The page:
INDIANAPOLIS (WISH) - It was her first time behind the wheel of a go-kart. July 8, 2012 was also the beginning of a painful journey for Shelbi Crouch.
Then 19, Crouch's long locks became gripped in the spinning axle at Whiteland Raceway. Eighty percent of her scalp was ripped from her head. The teen almost died.
Ten months later, she has had four major surgeries and is prepping for her fifth.
"There are still days where I get down. There is not a day that doesn't go by that don't I look at myself in the mirror … I just have glimpses of what I used to look like and yearn for that back," Crouch said from her home.
PHOTOS | Shelbi Crouch's look forever changed
On this particular day, a bandanna matching her outfit covered her bald head.
"This is my collection of bandannas," she said, shuffling through an assortment of more than 100 colorful scarves. "As everybody knows, I like matching things perfectly together. My mom calls me a little fashionista."
The brutal force of the scalping left Shelbi with a traumatic brain injury, a skull fracture, hearing loss and other complications.
"The last thing I remember is being in the go-kart, holding onto the steering wheel and that is it," Crouch said. "I don't remember ever driving the go-kart."
Days after Shelbi's accident, an I-Team 8 investigation uncovered industry standards established in 2000 state that all rotating or heated parts of recreational go-karts should be covered. The axles at Whiteland, where Shelbi was racing, were exposed. While industry standards exist, Indiana has no law that enforces them.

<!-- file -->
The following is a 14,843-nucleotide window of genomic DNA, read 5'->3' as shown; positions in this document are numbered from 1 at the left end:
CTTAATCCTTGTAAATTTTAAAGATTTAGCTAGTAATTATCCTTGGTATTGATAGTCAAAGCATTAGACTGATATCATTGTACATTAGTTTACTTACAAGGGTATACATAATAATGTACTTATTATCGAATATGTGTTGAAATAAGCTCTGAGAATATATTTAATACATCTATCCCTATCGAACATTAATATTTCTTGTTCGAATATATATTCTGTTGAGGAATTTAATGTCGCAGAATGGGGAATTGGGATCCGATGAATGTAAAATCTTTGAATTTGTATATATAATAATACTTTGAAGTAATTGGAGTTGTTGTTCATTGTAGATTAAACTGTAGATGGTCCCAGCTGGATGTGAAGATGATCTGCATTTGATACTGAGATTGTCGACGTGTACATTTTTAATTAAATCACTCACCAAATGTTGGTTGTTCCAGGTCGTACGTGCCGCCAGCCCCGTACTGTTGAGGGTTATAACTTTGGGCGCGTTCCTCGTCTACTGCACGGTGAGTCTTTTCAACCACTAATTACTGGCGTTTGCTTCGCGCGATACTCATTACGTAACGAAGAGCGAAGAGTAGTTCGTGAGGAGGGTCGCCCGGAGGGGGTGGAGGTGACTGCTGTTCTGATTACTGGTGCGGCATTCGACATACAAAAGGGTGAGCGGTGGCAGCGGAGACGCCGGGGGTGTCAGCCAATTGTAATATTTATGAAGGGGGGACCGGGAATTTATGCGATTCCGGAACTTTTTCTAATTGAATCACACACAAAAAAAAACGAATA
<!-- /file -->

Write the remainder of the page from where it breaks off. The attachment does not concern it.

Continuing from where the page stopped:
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Now Shelbi and her mom plan to push lawmakers for change.
"Why is it our state that doesn't have such laws?" she said. "It is the duty of the state to make sure that each one of their citizens is safe while having fun."
Crouch said before the accident she didn't know industry standard recommendations that require facilities to secure hair and provide safety equipment.
"Since my accident, I have realized some places have videos that you watch before — real strict rules as to what you should and shouldn't do," Crouch said. "They make sure their go-karters know that, just make sure you are safe."
Her mom, Sherri Crouch-Wilson, said her daughter's injury could have been prevented.
"I don't want another mother to have to go through this. And, I don't want a person to go through what Shelbi has been through," Crouch-Wilson said.
But Shelbi hasn't been alone.
Hundreds of get well cards from friends, family and strangers adorn her bedroom walls. The cards directly above her bed form a cross.
Shelbi, now 20, still she has tough days.
"They are few and far between. They are getting there at least," she said with a smile. "Some days I will be fine and other days because of the anxiety and depression it is not always the greatest day."
Shelbi credits her faith in helping her get through those tough times.
"People coming to me and saying, ‘Shelbi you're an inspiration, your story is an inspiration.' I try to not let that go to my head. I give all the glory to God. Without him, I wouldn't be here."
Meanwhile, Shelbi's medical bills are about $500,000 and climbing. Her family has a fund set up through Chase bank for those who want to donate. There's a Facebook group for updates on Shelbi. Visit it by clicking here.
Snow that moved through Central Indiana this week has wrapped up, leaving some areas with more than 10 inches of snow.
Free bags of salt will be available to the public Saturday after snow moved through Central Indiana this week.
Police were searching for suspects early Saturday morning in connection to a burglary that occurred on the city's north side.